Table 3 presents the performance scores of the patient and 15 age and literacy matched normal controls on the face, building, and word recognition tests. Manipulation of time exposures was effective in rendering not very dissimilar performance scores of normal subjects on the three tests. Moreover, in none of the tests was a ceiling effect seen in the normal controls' performance. On the face test, the patient's recognition of the individual items was in the range of the normal controls. In the between item association recognition test, his performance was remarkably good, almost 3 SD above the mean of the normal controls. By contrast, the patient's performance was poor in both the word and building tests. In particular, in both memory tests for individual items he scored about 3 SDs below the mean of the normal controls. In the between item association tests, his performance was chance (word test) or near chance (building test). However, as the normal controls scored considerably lower on the between item association tests than on the individual item recognition tests, the patient's performance fell 2 and 1.5 SD below the mean of the control group on the word and building tests, respectively. To verify the reliability of the high scores obtained by the patient on the face test, he was given the same test again twice, 1 and 9 months after the first administration. In both cases, the patient's scores were considerably above the mean of the normal controls on the individual item and between item association recognition tests (table3).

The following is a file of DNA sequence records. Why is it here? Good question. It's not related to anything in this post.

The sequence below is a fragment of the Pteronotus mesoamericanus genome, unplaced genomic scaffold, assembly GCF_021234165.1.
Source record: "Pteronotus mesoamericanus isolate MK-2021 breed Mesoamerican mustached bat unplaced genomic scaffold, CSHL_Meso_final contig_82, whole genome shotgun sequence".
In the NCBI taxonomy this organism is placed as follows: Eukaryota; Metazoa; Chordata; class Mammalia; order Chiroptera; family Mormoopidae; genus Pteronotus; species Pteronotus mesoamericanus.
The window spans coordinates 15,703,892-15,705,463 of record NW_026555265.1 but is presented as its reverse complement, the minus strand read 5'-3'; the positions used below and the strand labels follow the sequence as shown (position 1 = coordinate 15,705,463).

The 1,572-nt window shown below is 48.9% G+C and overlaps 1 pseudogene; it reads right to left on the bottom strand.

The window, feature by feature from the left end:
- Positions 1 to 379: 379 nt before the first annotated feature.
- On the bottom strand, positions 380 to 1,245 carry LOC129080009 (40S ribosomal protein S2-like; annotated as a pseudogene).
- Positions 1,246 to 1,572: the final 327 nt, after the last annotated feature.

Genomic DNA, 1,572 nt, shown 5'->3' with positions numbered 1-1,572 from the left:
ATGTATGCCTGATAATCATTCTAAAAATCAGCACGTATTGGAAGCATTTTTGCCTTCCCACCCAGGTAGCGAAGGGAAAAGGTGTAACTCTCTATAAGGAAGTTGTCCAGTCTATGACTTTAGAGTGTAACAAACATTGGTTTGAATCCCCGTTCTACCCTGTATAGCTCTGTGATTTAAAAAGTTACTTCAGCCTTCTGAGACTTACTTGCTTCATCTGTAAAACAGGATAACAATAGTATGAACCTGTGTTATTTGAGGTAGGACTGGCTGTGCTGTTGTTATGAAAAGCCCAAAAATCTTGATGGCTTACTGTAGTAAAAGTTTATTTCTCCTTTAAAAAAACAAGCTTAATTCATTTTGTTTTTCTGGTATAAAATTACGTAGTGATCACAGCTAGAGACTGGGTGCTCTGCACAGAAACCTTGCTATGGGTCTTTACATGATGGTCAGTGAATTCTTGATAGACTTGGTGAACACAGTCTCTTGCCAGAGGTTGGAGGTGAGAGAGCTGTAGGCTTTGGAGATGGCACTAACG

Table 3

Patient's and 15 age matched normal controls' performances on the individual item and between item association memory tests for faces, buildings, and words


Memory for faces and topographical material presumably learned before the onset of the amnesic syndrome was evaluated by means of a recognition memory test for famous faces, a recognition memory test for famous buildings, and a test requiring a verbal description of well known routes in Rome.

The recognition memory test for famous faces assesses the ability to identify a previously known face and to recall the relevant semantic data and proper name of the person identified. Each of the 20 items is composed of four black and white photographs of faces. In each item, one face is that of a celebrity (TV anchorman, folk singer, politician, etc) and the other three faces are of non-famous persons. Subjects are required to give three types of responses: (a) familiarity judgement (pointing to the face belonging to the famous person), (b) category (main occupation of the famous individual) and (c) proper name.